THE BUSH- FIRES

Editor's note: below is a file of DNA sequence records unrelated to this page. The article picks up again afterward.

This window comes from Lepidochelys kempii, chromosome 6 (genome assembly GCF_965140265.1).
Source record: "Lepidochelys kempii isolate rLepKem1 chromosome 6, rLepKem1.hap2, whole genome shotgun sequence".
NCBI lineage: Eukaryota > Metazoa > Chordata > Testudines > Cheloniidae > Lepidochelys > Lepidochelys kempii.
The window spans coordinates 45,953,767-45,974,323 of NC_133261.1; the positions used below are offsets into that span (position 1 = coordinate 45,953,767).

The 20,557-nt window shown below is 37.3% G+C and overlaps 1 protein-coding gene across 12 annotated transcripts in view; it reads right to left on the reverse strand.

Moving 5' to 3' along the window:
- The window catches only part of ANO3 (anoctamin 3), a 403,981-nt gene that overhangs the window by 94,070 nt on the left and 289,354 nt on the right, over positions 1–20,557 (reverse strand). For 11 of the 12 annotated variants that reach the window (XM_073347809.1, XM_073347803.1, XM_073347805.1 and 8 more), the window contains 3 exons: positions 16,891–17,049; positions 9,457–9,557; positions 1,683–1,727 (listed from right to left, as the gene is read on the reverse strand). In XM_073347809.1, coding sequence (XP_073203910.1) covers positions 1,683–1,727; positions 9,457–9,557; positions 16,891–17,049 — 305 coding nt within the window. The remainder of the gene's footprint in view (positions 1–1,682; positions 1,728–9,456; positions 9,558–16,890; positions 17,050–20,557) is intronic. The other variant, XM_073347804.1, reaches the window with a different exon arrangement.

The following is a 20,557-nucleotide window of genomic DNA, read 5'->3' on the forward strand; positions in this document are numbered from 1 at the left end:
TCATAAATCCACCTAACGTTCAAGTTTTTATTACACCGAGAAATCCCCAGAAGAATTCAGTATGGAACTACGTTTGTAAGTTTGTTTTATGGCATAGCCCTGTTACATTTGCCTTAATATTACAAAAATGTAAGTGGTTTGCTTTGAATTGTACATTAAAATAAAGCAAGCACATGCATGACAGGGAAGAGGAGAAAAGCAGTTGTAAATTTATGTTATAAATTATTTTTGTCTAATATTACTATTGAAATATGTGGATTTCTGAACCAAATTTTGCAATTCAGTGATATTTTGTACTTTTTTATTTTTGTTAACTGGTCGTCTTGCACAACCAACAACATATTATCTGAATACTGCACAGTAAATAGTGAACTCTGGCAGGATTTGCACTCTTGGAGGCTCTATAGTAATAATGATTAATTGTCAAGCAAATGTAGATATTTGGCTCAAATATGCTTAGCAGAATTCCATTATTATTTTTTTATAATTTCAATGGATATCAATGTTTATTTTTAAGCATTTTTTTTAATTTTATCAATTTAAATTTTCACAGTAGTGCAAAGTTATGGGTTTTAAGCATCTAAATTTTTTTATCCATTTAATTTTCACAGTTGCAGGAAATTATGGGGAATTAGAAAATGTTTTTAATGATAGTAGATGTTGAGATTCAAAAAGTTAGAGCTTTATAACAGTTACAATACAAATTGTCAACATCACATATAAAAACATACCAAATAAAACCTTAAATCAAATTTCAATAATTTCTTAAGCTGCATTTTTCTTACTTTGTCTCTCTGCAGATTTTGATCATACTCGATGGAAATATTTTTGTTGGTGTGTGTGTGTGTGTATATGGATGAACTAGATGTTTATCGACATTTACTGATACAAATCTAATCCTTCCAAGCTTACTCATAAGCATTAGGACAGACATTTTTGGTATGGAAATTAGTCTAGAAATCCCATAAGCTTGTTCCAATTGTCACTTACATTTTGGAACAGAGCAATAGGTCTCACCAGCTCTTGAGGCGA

EXTENSIVE DAMAGE IN CANTER- ! BURY. A SAWMILL AND FIVE HOUSES BURNED. GREAT ANXIETY. CHRISTCHURCH, January 22. 'A destructive fire has- been raping in and- about Kowai Bnsh, near Springfield, with: intermittent intensity, for a- week, past, and. up to this evening, the flames were, still active. Up till noon yesterday about 1000' acres, belonging to Mr Fred Bennarn, had been swept by the fire; and a large number of sheep perished in thenamea. Mr- Johnston, groprietor of the Mount Torlesse Estate, has also lost a. large, number of sheep, with a quantity of fencing and native bush, and- it is feared that a considerable area- of his itussock country on the face of the hillsbetweeir Orarsana and the peak of Mount Torlesse may possibly be- swept by the flames. The fire reached the good bush at Faterson's Creek and raged with fury. Grass 1 fires were- also burning to-day in the* Westerfield district near A«hburton. in the Hinds- district, and- along, the hills between. Lyttelton and Governor's Bay. January 25From Tuesday morning a bush fire has 1 been raging in the Patterson's Creekbush, a few miles beyond Springfield. The bush belongs- to the- Government, and is a favourite holiday, resort. The fire was kept in check by- a gang of 30 men .until about noon torday, when it overcame their efforts and% destroyed ther Publio Works Department's sawmill in the bush. Three of the cottages belonging 1 to" the sawmill hands were also destroyed, with their contents; also an unoccupied furnished house belonging to Mr Jasker? and a- small cottage owned and occupied by James Petrie, but his furniture was saved. As far as could be seen from the railway line, Patterson's Creek busfa was swept by the flames, which means the destruction, of the majority of the living trees.- Yesterday afternoon the fire crossed the Waimakariri River and burned a quantity of bush on Woodstock Estate, and from fhere it spread to the Oxford forest, where it is now raging. It seems to be certain now that the whole of Patterson's Creek bush will be> destroyed. Late' yesterday afternoon the fire reached the. Kbwai bush and destroyed 40 acres of green bush, together with a large area of grass and dead bush. The fire crossed the Kowai River, and ignited the bush which adjoins the Mount Torless- homestead, but was soon checked. The fact that the fire had; in the face of a strong nor'-wester, blowing- at the time, jumped across the Waimakariri River Bed — a distance of several chains — caused greatanxiety for the safety of a wide area of. country, for it is realised that scarcely any/ natural barrier can now be relied upon, to stop thet fire. January 7A. The Kowai bush fire, which extended yesterday to the Wbodstock* Hun, was stopped before «ny^ serious damage was. done. It -was- kept from reaching, Mr. ]>ixon'&. woolafaed and wool. The fire spread, to febfe View. Hill bust, at die back of the ram paddock;, but at 2 o'clock, this morning the " wind' changed, and 1 for the present the danger is minimised. If' *• north-west wind gets up it is. feared there will be a- (dean sweep made through the dead bush, on the track of the Oxford fire in January, 1898. Fearing- a repetition of the disaster oF 1898; all the settlers along, the base ofMount Oxford, were busy yesterday, and. last night in mustering- their aheep preparatory. for flight should' the fire continue to advance. One farmer also packed hi*, household goods in view of eventualities. So lone* as- the- prevailing east wind contimie?. notlrintp, serious, is anticipated: It is-, stated, however, that th«~ fires* both: at Woodstockand V.iew Hill axe freshening. At the latter place considerable loss has been sustained by Messrs Bunn and Barnes respectively, owing to the destruction of the tramway and bridges* connected with their bawmills at Woodstock Tho homestead and woolshed were only saved after a continuous fight extending, for 27 hours. TMe View mil fire was caused by a new chum lighting; a fb» near Bunn's mill to boiL hi*, billy* The- Woodstock fire crossed over, from the. Kowai side of the Waimakariri. The fira- in. the Patterson's Creek, bnsh, near.- Spxingflfeld, is now ranging, higher on. the hills about Staircase Gully, and 4 m lacas- area? of bush has been destroyed. Same of the adjoining- hu&h on Mount Torlease Estate is also burning. No information with reapeet to tho extent of the destruction of. the Government forest reserve Has- yet been, received by^ the= Bands Department, but- acting, under instructions from the CJoramisskwierf of Crown Lands, the ranger proceeded to thet scene of the fire last night. .No report has so far been received from him. The area of the forest reserve is 3542. acres, and the officers- estimate* that about half of* that areai .cay 1900' acres-, is covered with bush. Adjoining the forest reserve the freehold land haa. in. places a good deal of bush upon it. The bush i& mostly birch. For , some years past those engaged in connection with the construction of the railway have been taking out the beet timber near thecrailwayt line. This would render the remaining, bush* more • liable to destruction by fire on account of the dead, branches that are- left. The area of ■ the;- Kbwai recreation ressrve adjoining the railway is 57 acres. The department' can give no estimate of the value of the bush destroyed. January 25. With a changer of wind the fire in the Oxford Bush was, cheeked, in its course leading to the town of' Oxf6rd; but it was driven back again across the country _ it had previously: traversed, in the- direction of the Waimakariri. River. Miles- of' valuable h»«h have been destroyed, and the fire is still burning fiercely. It is»stat«d by settlers in the locality that only a week's steady rain will extinguish it. A number of sheep havi* been destroyed, but so far no human habitations have been burned. January 26. A little rain fell in. the Kowai Btuh and Patterson's Creek district last night, and assisted in qnenching the fires, which to all appearances are now extinguished pvervwhere to the south of Patterson's Creek. Smoke still rises thinly from the bush at the junction of Patterson's Creek with the Wamarkarin. but not in the immediate vicumy- o& tia* "awmiiL iU*aw oor the